God forces no one to heaven or into Christ’s Church. There is no mercy, nor grace, unless desired and all conditions must be met. Grace and mercy cannot abide in a dead soul no more than life can abide in a dead body. God must resurrect a dead soul to grace and mercy when the soul appeals to God for grace and mercy. Francis has nothing to do with granting mercy and grace unless God grants and allows grace and mercy.

  • Mary De Voe.

    The commonality between Luther and Francis is disconcerting.

    Oh well. We can only change ourselves through the Grace of God, and until those we care for help themselves all we can do is pray.
    Praying for the Pope to discern the promptings of the Holy Spirit v. the thief who steals the gifts.

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  • Maybe the laity needs to write to Pope Francis along the theme of “Mit Brennender Sorge” (context intentional)

  • Matthew 23:9

    And call no man your father upon the earth: for one is your Father, which is in heaven.

  • Once again, we see the familiar fallacy of trying to define Catholics by their tenets or the Church by her teaching.

    When he was still an Anglican, Mgr Ronald Knox asked himself a simple question: “Why did those who anathematized Nestorius come to be regarded as “Catholics” rather than those who still accept his doctrines?” He realised that we do not have to concern ourselves with the theological arguments at all; the short answer is that the “Catholics” had the bishop of Rome in their party and the Nestorians did not.

    As he says, “if you ask a Catholic “What is the Catholic Faith?” and are told it is that held by the Catholic Church; if you persevere, and ask what is the Catholic Church, you are no longer met with the irritatingly circular definition “the Church which holds the Catholic Faith” ; you are told it is the Church which is in communion with the Bishop of Rome.”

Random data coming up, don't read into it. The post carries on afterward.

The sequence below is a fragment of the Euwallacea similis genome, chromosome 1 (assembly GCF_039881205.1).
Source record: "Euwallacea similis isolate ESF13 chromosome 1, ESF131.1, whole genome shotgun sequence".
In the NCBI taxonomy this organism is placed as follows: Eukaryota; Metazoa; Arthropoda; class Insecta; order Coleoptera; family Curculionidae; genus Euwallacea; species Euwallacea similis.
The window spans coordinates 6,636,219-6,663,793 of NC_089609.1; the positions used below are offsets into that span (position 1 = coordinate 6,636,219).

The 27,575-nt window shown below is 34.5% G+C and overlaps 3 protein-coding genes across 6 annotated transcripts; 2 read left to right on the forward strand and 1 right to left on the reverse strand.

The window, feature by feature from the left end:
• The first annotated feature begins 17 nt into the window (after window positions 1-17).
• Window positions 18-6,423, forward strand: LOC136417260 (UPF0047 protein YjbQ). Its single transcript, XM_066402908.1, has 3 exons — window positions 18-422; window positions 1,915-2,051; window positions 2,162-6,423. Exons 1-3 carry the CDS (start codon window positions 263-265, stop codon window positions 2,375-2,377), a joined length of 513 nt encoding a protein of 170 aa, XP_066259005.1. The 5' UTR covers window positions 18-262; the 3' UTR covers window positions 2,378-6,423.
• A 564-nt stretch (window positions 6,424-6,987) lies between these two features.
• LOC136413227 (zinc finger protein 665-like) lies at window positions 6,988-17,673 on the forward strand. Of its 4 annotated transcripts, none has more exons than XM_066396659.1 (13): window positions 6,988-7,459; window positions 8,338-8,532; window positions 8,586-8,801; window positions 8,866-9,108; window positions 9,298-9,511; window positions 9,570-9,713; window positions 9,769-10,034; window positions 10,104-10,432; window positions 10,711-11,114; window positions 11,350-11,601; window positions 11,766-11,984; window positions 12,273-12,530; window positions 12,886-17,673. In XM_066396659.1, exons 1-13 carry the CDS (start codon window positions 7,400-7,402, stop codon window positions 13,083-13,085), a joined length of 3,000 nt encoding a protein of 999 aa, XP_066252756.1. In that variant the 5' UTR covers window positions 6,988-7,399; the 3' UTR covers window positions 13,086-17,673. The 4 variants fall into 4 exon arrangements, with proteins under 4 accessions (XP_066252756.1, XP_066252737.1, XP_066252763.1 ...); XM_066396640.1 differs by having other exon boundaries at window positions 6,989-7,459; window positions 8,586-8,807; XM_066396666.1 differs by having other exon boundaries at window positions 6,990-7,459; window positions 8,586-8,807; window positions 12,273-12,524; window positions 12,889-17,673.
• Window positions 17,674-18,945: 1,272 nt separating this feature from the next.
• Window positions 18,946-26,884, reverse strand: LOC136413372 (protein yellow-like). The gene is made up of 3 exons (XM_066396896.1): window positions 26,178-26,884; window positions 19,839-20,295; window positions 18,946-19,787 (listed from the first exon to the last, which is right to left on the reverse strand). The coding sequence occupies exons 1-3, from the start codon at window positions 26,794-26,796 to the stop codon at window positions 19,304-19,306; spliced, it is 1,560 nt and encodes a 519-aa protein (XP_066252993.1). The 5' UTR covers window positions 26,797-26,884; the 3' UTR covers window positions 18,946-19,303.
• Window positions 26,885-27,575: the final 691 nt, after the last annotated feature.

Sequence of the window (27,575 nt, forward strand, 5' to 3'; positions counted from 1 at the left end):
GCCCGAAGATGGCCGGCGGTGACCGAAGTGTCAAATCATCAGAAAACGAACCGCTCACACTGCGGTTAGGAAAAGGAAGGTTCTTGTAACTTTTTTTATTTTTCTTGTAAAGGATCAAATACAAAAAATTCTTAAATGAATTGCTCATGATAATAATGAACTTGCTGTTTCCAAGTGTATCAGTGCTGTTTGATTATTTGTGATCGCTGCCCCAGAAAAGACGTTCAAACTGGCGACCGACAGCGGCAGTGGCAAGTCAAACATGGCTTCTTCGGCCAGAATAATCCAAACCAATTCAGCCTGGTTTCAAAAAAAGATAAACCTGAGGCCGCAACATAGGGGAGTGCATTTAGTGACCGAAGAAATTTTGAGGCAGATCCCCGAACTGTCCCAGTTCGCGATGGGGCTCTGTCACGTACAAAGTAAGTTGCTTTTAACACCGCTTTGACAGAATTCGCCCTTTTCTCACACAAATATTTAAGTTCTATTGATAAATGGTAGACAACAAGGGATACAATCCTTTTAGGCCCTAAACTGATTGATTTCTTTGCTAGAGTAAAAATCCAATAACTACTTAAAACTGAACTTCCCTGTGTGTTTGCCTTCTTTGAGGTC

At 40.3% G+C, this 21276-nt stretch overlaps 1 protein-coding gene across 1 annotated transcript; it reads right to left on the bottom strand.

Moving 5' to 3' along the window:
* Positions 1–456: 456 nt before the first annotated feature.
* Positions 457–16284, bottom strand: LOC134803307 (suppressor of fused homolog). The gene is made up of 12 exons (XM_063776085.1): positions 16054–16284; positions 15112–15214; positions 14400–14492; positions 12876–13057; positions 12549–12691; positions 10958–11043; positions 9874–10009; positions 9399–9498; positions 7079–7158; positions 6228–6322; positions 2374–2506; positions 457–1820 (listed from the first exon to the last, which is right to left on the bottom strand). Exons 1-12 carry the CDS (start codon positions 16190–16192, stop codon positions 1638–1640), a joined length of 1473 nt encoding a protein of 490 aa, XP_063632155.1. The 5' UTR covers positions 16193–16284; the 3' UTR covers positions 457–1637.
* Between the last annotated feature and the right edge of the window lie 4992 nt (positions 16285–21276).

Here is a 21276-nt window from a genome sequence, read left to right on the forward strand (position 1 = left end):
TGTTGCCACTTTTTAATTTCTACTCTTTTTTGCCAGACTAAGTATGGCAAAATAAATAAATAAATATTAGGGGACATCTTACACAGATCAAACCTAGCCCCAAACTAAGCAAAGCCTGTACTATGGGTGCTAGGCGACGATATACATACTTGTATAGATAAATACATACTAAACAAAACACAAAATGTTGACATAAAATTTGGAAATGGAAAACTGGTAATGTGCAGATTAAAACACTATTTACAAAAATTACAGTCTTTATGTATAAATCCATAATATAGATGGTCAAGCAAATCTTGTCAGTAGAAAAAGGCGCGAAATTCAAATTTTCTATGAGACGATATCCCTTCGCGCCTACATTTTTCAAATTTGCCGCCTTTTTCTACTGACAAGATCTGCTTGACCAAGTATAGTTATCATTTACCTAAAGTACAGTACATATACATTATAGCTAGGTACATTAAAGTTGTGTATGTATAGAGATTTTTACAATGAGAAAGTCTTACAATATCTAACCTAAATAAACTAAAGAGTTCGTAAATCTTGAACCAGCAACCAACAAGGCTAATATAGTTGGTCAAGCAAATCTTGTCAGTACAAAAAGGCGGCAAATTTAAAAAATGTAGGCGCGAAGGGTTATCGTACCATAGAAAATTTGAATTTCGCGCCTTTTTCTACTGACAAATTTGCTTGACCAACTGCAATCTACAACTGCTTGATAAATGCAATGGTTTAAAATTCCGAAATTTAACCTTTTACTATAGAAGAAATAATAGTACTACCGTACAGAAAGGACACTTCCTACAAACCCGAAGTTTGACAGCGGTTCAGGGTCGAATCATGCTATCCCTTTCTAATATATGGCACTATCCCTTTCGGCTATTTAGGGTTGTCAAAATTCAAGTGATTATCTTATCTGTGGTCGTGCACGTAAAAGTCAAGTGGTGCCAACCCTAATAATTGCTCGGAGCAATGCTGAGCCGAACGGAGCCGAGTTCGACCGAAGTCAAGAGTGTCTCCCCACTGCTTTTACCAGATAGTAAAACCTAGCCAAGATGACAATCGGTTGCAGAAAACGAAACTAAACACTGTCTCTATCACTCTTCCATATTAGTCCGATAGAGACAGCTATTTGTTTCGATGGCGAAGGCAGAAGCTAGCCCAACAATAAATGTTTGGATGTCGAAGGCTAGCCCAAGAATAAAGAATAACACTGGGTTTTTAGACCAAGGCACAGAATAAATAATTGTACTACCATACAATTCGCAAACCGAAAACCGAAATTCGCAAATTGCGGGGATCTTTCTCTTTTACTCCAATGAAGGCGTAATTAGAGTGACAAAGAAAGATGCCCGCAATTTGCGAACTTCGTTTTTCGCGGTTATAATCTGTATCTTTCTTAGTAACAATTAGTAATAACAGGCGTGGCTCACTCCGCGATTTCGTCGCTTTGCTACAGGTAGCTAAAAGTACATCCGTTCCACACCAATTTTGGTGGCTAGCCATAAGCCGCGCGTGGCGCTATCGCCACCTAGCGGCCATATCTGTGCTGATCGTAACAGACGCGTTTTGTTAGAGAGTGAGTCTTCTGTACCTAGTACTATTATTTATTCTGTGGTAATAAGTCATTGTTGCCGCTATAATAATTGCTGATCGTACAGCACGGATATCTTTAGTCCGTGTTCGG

It is a real test, not a vicious circle and one that is is remarkably easy of application; just what one would expect of the criterion of a divine message, intended for all, regardless of learning, capacity or circumstances.

  • “As he says, “if you ask a Catholic “What is the Catholic Faith?” and are told it is that held by the Catholic Church; if you persevere, and ask what is the Catholic Church, you are no longer met with the irritatingly circular definition “the Church which holds the Catholic Faith” ; you are told it is the Church which is in communion with the Bishop of Rome.””

    Because past popes have almost universally been ardent defenders of the teachings of the Catholic Church. Alas, that cannot be said with a straight face of the current Pope.

  • Good summary of the evidence against this dreadful man. Hopefully, more folks will become aware of his devilish efforts to undermine the Church. Since Pope Francis is being permitted to do this by God we must believe that some good will ultimately come from it. For example, this could be a way of separating the wheat from the chaff in the Church. Mysterious are the ways of the Lord.

  • Philip Nachazel:
    “The commonality between Luther and Francis is disconcerting.”
    Luther built his church on the evil being done by evil men in the Church. Francis is building his church on the evil he is creating.

    John:
    Matthew 23:9
    “And call no man your father upon the earth: for one is your Father, which is in heaven.”
    “And call no man your father upon the earth: for one is your Father, WHO is in heaven.” WHO denotes the sovereign Persons of the Trinity.
    Michael Paterson-Seymour: The Catholic Faith is a gift from God . Religion is man’s response to the gift of Faith from God. The Pope is the Vicar of Christ, Christ WHO is the TRUTH. So, the Catholic Faith is an exposition of the TRUTH, as Jesus Christ is the Revelation of God, God WHO is in heaven.

  • Mary De Voe.

    Good distinction.
    The common ground between the two men is obvious. A subversion of Holy Catholic Church. Even if PF doesn’t intend to hurt the Church, he is by his opinions.
    Good intentions and where they can lead is…well, not nice.

  • Philip Nachazel: Well said. Well noted.

  • Donald R McClarey wrote: “Because past popes have almost universally been ardent defenders of the teachings of the Catholic Church.”

    Well, by Knox’s definition, that is a tautology: “The fideles, be they many or few, be their doctrine apparently traditional or apparently innovatory, be their champions honest or unscrupulous, are simply those who are in visible communion with the see of Rome.”